In the new study, researchers further examined this link by collecting data on 262,227 pediatric CT scans performed on 168,394 children in 42 Dutch hospitals between 1979 and 2014. Starting five years after the first CT scan, the overall cancer incidence was 1.5 times higher (454 observed cases) than expected based on data from the general Dutch population, with significant increases for malignant central nervous system tumors, nonmelanoma skin cancer, and cancers of the colon, bone, large bowel, soft tissues, and thyroid. Compared with the general population, the incidence of brain tumors was higher in children who had CT scans. Based on the findings, one excess case of brain tumors per 10,000 head CT scans is estimated to occur during the decade after the first head CT scan.

The researchers also calculated absorbed radiation doses to the bone marrow and the brain. For all brain tumors combined, and for malignant and nonmalignant brain tumors separately, relative risks increased by a factor of two to four for the highest dose category. However, the risk for leukemia was not associated with bone marrow dose.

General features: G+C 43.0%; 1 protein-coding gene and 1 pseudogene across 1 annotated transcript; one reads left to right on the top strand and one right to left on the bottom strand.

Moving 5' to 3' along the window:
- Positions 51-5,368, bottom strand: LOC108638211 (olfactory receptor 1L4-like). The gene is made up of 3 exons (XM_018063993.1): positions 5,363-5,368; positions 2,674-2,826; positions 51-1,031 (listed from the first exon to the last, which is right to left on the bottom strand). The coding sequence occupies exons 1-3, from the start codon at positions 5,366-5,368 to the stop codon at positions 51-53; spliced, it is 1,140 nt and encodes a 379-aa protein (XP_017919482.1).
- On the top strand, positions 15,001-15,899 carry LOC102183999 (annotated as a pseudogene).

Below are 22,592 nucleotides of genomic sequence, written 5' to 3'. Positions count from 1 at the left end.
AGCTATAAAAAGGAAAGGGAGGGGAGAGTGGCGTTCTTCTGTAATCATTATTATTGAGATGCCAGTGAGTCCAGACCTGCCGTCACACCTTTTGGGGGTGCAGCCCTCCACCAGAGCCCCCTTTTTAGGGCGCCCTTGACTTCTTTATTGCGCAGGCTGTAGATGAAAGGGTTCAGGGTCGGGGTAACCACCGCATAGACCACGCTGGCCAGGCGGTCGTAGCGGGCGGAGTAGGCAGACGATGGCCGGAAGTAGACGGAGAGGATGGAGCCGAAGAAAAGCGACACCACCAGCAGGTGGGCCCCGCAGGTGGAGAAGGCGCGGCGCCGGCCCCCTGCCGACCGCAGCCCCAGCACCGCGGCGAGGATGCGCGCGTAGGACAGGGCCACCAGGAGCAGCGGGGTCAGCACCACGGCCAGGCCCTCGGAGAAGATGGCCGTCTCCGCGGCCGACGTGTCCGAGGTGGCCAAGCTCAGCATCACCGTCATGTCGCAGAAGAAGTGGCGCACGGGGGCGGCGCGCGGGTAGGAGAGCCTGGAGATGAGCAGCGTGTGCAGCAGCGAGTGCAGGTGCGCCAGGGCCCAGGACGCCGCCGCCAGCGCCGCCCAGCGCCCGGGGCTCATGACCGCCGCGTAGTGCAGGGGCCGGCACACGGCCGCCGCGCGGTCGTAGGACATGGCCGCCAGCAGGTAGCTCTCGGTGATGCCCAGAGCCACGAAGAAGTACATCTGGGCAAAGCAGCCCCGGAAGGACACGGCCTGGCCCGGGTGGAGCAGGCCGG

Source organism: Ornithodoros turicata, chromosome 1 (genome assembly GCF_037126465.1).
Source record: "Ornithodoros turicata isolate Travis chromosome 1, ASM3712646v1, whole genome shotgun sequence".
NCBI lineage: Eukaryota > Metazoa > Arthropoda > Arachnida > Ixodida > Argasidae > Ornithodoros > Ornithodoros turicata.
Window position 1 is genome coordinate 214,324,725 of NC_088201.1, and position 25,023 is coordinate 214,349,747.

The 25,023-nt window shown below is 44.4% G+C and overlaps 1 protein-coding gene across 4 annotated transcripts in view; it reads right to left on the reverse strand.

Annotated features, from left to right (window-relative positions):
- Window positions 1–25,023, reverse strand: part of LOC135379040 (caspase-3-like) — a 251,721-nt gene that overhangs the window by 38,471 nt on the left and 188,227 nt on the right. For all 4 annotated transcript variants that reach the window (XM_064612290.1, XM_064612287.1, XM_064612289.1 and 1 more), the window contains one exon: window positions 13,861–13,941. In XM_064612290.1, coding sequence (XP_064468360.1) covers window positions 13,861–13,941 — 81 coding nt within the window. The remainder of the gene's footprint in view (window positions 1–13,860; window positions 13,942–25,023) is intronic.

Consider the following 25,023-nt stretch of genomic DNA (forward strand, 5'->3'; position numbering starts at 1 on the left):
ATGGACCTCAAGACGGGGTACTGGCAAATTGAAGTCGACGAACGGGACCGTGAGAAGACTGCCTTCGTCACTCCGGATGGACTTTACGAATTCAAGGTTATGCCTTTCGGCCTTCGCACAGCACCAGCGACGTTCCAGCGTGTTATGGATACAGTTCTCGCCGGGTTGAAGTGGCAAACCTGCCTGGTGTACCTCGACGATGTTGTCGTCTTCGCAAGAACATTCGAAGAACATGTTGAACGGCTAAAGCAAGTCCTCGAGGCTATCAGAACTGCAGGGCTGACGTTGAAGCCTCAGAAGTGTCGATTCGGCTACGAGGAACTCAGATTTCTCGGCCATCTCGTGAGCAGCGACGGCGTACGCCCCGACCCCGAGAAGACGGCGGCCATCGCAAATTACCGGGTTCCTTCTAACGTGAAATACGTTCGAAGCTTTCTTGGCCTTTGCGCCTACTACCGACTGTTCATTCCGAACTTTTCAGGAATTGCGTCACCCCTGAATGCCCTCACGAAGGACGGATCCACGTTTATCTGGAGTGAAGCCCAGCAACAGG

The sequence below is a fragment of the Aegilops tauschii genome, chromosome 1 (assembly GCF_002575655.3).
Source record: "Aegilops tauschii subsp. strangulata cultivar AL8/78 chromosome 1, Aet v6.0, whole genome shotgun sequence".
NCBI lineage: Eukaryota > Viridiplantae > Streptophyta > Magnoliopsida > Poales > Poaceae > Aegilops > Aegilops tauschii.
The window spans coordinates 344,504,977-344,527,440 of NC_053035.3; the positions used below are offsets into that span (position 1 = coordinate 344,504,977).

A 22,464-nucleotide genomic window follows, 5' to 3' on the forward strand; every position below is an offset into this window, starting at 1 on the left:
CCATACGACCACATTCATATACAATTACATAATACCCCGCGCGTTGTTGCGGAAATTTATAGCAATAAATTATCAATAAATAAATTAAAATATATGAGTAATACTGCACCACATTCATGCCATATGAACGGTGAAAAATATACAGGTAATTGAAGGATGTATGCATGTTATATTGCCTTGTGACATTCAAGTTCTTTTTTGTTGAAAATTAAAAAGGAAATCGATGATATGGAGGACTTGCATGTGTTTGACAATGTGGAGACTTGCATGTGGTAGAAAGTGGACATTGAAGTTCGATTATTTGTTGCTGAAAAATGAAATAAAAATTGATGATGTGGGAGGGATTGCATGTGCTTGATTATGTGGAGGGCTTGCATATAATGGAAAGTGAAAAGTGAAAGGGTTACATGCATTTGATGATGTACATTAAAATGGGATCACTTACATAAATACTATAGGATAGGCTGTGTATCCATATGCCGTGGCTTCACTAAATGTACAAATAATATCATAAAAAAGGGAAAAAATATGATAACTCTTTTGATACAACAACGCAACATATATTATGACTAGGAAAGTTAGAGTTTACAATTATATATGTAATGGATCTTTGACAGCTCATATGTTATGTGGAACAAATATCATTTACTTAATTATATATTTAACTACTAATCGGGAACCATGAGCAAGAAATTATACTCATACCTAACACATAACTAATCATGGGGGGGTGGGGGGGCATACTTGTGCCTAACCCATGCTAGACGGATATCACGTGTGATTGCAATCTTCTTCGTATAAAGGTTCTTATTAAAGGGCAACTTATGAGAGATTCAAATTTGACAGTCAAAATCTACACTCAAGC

“It is very important that physicians only use CT imaging when medically necessary for disease diagnosis and management and when no alternative options that do not use ionizing radiation, such as ultrasound or MRI, are possible,” said Diana Miglioretti, at the University of California Davis School of Medicine.

“When CT imaging is medically necessary, it is important that they child-size the dose and use a dose that is as low as possible while maintaining sufficient diagnostic quality,” added Miglioretti, who is an expert in radiation exposure from medical imaging and was not involved in the study.

But the authors note important limitations of the study. “Confounding factors such as the indication of the test may influence the a priori chance of finding an abnormality,” said study author Bernard Zonnenberg of the University Medical Center Utrecht in the Netherlands. “Such is the case in TSC [tuberous sclerosis complex] patients, and this may also apply for other diseases that were not studied.”